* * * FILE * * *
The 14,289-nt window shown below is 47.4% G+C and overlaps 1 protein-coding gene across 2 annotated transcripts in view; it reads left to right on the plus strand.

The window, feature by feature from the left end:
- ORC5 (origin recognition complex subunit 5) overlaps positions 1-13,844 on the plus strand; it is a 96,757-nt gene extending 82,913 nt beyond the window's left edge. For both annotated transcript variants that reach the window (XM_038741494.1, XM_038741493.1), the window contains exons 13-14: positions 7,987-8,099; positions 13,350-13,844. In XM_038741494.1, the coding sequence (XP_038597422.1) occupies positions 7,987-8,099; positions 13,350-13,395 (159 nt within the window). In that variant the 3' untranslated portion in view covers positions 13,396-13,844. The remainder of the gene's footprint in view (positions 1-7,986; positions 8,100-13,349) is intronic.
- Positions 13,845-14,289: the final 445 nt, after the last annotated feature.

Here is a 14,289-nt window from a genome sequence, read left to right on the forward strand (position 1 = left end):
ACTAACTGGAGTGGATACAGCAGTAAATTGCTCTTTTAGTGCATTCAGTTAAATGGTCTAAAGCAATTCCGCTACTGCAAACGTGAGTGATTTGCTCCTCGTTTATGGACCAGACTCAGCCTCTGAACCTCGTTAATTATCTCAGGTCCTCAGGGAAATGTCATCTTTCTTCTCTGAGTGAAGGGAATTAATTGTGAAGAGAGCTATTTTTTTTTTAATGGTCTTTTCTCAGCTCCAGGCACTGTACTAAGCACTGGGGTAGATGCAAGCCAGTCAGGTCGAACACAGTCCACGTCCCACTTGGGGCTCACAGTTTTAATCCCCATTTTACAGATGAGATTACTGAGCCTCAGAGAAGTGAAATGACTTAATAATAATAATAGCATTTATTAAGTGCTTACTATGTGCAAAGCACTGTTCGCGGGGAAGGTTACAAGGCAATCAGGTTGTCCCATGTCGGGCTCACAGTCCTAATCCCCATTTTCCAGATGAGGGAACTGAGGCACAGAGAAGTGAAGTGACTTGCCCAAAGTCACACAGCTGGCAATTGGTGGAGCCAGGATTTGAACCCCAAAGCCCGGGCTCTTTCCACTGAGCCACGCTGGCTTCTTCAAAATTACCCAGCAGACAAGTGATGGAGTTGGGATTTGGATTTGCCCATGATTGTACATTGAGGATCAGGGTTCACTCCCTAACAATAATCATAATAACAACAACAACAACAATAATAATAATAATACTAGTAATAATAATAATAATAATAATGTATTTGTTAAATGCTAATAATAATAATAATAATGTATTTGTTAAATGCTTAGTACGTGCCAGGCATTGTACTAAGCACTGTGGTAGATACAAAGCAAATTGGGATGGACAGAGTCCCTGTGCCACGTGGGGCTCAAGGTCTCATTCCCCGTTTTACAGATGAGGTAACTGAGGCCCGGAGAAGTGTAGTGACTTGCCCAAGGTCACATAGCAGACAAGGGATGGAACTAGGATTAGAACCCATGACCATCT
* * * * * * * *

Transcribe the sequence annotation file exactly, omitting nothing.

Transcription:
The 14,289-nt window shown below is 47.4% G+C and overlaps 1 protein-coding gene across 2 annotated transcripts in view; it reads left to right on the plus strand.

The window, feature by feature from the left end:
- ORC5 (origin recognition complex subunit 5) overlaps positions 1-13,844 on the plus strand; it is a 96,757-nt gene extending 82,913 nt beyond the window's left edge. For both annotated transcript variants that reach the window (XM_038741494.1, XM_038741493.1), the window contains exons 13-14: positions 7,987-8,099; positions 13,350-13,844. In XM_038741494.1, the coding sequence (XP_038597422.1) occupies positions 7,987-8,099; positions 13,350-13,395 (159 nt within the window). In that variant the 3' untranslated portion in view covers positions 13,396-13,844. The remainder of the gene's footprint in view (positions 1-7,986; positions 8,100-13,349) is intronic.
- Positions 13,845-14,289: the final 445 nt, after the last annotated feature.

Here is a 14,289-nt window from a genome sequence, read left to right on the forward strand (position 1 = left end):
ACTAACTGGAGTGGATACAGCAGTAAATTGCTCTTTTAGTGCATTCAGTTAAATGGTCTAAAGCAATTCCGCTACTGCAAACGTGAGTGATTTGCTCCTCGTTTATGGACCAGACTCAGCCTCTGAACCTCGTTAATTATCTCAGGTCCTCAGGGAAATGTCATCTTTCTTCTCTGAGTGAAGGGAATTAATTGTGAAGAGAGCTATTTTTTTTTTAATGGTCTTTTCTCAGCTCCAGGCACTGTACTAAGCACTGGGGTAGATGCAAGCCAGTCAGGTCGAACACAGTCCACGTCCCACTTGGGGCTCACAGTTTTAATCCCCATTTTACAGATGAGATTACTGAGCCTCAGAGAAGTGAAATGACTTAATAATAATAATAGCATTTATTAAGTGCTTACTATGTGCAAAGCACTGTTCGCGGGGAAGGTTACAAGGCAATCAGGTTGTCCCATGTCGGGCTCACAGTCCTAATCCCCATTTTCCAGATGAGGGAACTGAGGCACAGAGAAGTGAAGTGACTTGCCCAAAGTCACACAGCTGGCAATTGGTGGAGCCAGGATTTGAACCCCAAAGCCCGGGCTCTTTCCACTGAGCCACGCTGGCTTCTTCAAAATTACCCAGCAGACAAGTGATGGAGTTGGGATTTGGATTTGCCCATGATTGTACATTGAGGATCAGGGTTCACTCCCTAACAATAATCATAATAACAACAACAACAACAATAATAATAATAATACTAGTAATAATAATAATAATAATAATGTATTTGTTAAATGCTAATAATAATAATAATAATGTATTTGTTAAATGCTTAGTACGTGCCAGGCATTGTACTAAGCACTGTGGTAGATACAAAGCAAATTGGGATGGACAGAGTCCCTGTGCCACGTGGGGCTCAAGGTCTCATTCCCCGTTTTACAGATGAGGTAACTGAGGCCCGGAGAAGTGTAGTGACTTGCCCAAGGTCACATAGCAGACAAGGGATGGAACTAGGATTAGAACCCATGACCATCT